Bu-lat-lat (boo-lat-lat) verb: to search, probe, investigate, inquire; to unearth facts

Vol. V,    No. 18      June 12 - 18, 2005      Quezon City, Philippines











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Copyright 2004 Bulatlat



Govt's New Statistical Trick Hides Job Losses

The government will happily announce drastically lower unemployment rates this June. But this is only because it changed the way it counts the country’s jobless, causing them to statistically disappear.


The Arroyo administration has a miserable employment record. Despite economic growth that it proudly trumpets, unemployment has been inexorably rising since 2001 when Ms. Gloria Macapagal-Arroyo took over the presidency. The average annual unemployment rate rose from 11.1 percent in 2001 to 11.8 percent last year – save for the 12.8 percent rate in 1985, this is the highest recorded in the last half-century. In absolute terms, this means 4.3 million jobless Filipinos which is the greatest joblessness the country has ever seen.

It seems though that the government’s solution to the country’s grave unemployment problem is to just stop counting as many jobless Filipinos as it can get away with. It is doing this through methodological sleight-of-hand: redefining who counts as jobless so that less jobless will be counted.

The National Statistics Office’s (NSO) official 2nd quarter (April) unemployment figures usually come out in mid-June. Among the four quarterly figures – January, April, July, October – the April rates are always the highest since they reflect how the labor force is bloated by students vacationing, graduating and dropping out. The government is conveniently changing its methodology in time to avoid what will probably be scandalously high April 2005 rates.

Up until this April, the NSO had been using the same definition since 1987. Here the unemployed are those without work and seeking work, as well as those without work and “not looking for work because of the belief that no work was available, or because of temporary illness/disability, bad weather, pending job application or waiting for job interview.” 

Starting April, however, the NSO will be using a so-called “International Labor Organization (ILO) concept.” According to this the unemployed are those without work, seeking work and available for work. Romulo Virola, National Statistical Coordination Board (NSCB) secretary general, has hailed the new definition as “adhering to what is conceptually correct and internationally accepted.”

Three problems

However, there are three problems with this changing of the unemployment definition now.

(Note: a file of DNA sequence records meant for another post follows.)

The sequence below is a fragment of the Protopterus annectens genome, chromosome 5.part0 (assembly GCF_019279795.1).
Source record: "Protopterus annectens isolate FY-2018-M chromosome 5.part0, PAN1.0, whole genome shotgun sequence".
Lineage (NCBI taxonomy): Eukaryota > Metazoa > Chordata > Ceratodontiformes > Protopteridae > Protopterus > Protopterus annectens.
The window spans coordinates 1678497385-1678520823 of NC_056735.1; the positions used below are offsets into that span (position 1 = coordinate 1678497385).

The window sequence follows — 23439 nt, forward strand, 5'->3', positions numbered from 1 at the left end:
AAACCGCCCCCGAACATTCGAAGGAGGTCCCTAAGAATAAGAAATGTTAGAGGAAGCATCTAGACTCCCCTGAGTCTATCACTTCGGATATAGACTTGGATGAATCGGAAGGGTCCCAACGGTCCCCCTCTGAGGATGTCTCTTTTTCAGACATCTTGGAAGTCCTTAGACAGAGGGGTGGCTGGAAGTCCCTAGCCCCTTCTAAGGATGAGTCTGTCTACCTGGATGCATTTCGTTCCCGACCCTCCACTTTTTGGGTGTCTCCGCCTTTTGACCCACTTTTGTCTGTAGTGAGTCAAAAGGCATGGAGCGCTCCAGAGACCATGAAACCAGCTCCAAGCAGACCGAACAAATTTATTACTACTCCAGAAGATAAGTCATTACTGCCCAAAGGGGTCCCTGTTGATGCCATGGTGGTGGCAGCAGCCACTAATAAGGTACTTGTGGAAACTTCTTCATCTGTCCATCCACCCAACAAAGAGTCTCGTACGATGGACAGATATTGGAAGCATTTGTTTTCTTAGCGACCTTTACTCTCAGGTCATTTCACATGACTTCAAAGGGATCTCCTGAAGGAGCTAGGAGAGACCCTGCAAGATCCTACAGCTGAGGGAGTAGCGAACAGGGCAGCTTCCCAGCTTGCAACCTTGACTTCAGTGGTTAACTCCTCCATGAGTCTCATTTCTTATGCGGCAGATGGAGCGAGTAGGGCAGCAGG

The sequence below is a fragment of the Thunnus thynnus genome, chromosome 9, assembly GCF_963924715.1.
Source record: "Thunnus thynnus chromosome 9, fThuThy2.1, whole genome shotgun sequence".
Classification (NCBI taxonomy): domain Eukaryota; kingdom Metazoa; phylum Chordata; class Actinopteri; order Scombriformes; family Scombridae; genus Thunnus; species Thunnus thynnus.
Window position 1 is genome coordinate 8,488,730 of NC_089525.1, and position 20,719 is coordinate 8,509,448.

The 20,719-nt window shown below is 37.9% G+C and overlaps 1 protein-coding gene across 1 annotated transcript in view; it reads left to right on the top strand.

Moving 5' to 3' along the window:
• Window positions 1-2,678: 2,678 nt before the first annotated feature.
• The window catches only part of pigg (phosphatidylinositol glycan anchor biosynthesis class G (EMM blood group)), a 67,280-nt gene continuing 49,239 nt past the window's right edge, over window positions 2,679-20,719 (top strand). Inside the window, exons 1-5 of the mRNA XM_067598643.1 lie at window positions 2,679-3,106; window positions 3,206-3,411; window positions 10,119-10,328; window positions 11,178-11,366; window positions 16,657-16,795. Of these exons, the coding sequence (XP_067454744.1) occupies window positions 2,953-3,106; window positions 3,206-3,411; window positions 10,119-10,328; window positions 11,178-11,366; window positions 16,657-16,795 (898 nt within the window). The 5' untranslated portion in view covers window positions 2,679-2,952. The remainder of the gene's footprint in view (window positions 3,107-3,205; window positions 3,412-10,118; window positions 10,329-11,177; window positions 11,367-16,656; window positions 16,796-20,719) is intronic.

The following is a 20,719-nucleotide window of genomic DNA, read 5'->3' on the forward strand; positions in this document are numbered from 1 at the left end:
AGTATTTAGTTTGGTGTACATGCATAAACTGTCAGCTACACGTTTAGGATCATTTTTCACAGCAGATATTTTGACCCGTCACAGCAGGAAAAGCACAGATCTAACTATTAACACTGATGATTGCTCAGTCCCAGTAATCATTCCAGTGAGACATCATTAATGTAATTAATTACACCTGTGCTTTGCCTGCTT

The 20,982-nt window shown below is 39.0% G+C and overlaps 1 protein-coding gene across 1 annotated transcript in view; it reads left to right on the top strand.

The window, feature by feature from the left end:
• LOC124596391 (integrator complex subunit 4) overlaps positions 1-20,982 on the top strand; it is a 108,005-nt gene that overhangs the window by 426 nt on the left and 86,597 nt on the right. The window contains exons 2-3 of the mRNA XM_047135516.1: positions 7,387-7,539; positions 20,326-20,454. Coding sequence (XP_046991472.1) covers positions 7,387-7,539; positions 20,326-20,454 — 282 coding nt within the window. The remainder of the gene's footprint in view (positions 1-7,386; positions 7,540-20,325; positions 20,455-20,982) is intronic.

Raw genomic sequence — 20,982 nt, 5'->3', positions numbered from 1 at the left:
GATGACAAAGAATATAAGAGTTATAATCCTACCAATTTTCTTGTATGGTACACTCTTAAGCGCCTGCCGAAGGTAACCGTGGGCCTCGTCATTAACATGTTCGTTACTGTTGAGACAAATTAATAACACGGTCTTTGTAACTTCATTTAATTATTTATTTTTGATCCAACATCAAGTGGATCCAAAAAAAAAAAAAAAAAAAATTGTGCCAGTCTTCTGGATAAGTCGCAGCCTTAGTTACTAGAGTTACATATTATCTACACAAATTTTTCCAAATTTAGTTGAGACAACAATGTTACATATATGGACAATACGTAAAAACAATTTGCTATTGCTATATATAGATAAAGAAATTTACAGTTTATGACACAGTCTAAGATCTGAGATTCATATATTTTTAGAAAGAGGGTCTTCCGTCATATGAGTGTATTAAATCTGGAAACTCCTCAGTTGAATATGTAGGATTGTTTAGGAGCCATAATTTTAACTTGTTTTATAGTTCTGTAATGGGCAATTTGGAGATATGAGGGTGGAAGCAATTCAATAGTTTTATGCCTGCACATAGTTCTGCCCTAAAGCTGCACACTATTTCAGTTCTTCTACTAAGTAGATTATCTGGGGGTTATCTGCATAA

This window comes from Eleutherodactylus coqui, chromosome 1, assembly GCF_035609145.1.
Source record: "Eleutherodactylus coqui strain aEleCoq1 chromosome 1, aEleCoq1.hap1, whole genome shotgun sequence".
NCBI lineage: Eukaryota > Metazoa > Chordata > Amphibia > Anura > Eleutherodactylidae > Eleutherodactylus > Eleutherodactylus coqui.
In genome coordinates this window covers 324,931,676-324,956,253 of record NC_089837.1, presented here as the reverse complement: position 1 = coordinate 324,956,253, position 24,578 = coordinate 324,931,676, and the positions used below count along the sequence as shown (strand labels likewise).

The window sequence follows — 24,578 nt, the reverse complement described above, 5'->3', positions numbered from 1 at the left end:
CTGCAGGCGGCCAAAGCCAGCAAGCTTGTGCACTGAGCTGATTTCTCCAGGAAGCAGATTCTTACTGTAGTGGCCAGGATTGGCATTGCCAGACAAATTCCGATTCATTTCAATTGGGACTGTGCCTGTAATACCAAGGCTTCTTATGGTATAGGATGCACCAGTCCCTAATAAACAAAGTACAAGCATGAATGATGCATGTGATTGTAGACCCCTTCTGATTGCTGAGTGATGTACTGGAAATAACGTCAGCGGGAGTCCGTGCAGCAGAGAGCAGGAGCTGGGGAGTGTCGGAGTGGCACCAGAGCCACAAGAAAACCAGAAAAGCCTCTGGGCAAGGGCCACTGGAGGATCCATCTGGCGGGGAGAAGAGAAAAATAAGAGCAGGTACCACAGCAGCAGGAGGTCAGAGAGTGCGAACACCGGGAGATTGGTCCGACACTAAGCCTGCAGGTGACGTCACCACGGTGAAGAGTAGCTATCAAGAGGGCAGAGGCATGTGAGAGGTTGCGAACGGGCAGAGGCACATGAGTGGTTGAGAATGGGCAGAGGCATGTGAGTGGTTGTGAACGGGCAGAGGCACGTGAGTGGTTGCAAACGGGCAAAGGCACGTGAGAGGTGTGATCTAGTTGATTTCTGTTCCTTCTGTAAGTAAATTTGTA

The first is its timing. The NSO and NSCB can belabor the long chronology of the new definition or how it is “internationally accepted” ad infinitum. But the point is that the main beneficiary of this statistical maneuver is the Arroyo government whose dismally low credibility can do without yet another blow to it. The new definition could cut the unemployment rate by as much as four percent and the number of unemployed by some 1.5 million. The resulting unemployment rate would magically be brought down to its lowest in two-and-a-half decades.

The second is that the shift to the new definition obscures the country’s dismal jobs situation more than clarify it. Government neoliberal policies have clearly wreaked havoc on the economy and destroyed agricultural and industrial jobs: unemployment started to rise in the wake of the 1990s “globalization” frenzy that undermined domestic productive sectors. This new definition, especially coming while the unemployment rate is nearing an all-time record high, will gloss over this critical fact and prevent comparability with previous years. In that sense the shift conveniently supports the government’s stubborn adherence to the anti-people neoliberal agenda.

The third problem is that the new rate-reducing definition evades so many other important jobs-related issues. How rational is the current NSO definition of being employed, which is “working at all even for only one hour during the past week?” What kind of economy is it where two-fifths of jobs are just part-time, or where half of jobs are own-account and unpaid family workers? What does it mean that some 8-9 million Filipinos, or over 10 percent of the population, have had to leave the country just to find work?

The government’s official unemployment rate target for 2005, according to its Medium-Term Philippine Development Plan 2004-2010, is 11.9 percent. It looks well on the way to achieving this by deceitful administrative fiat. But it’s one thing to try and deceive and entirely another if the deceit will work. With so many millions actually unemployed or just not earning enough from what work they have, the government will probably come out of this latest trick looking even worse than ever. Bulatlat




© 2004 Bulatlat  Alipato Publications

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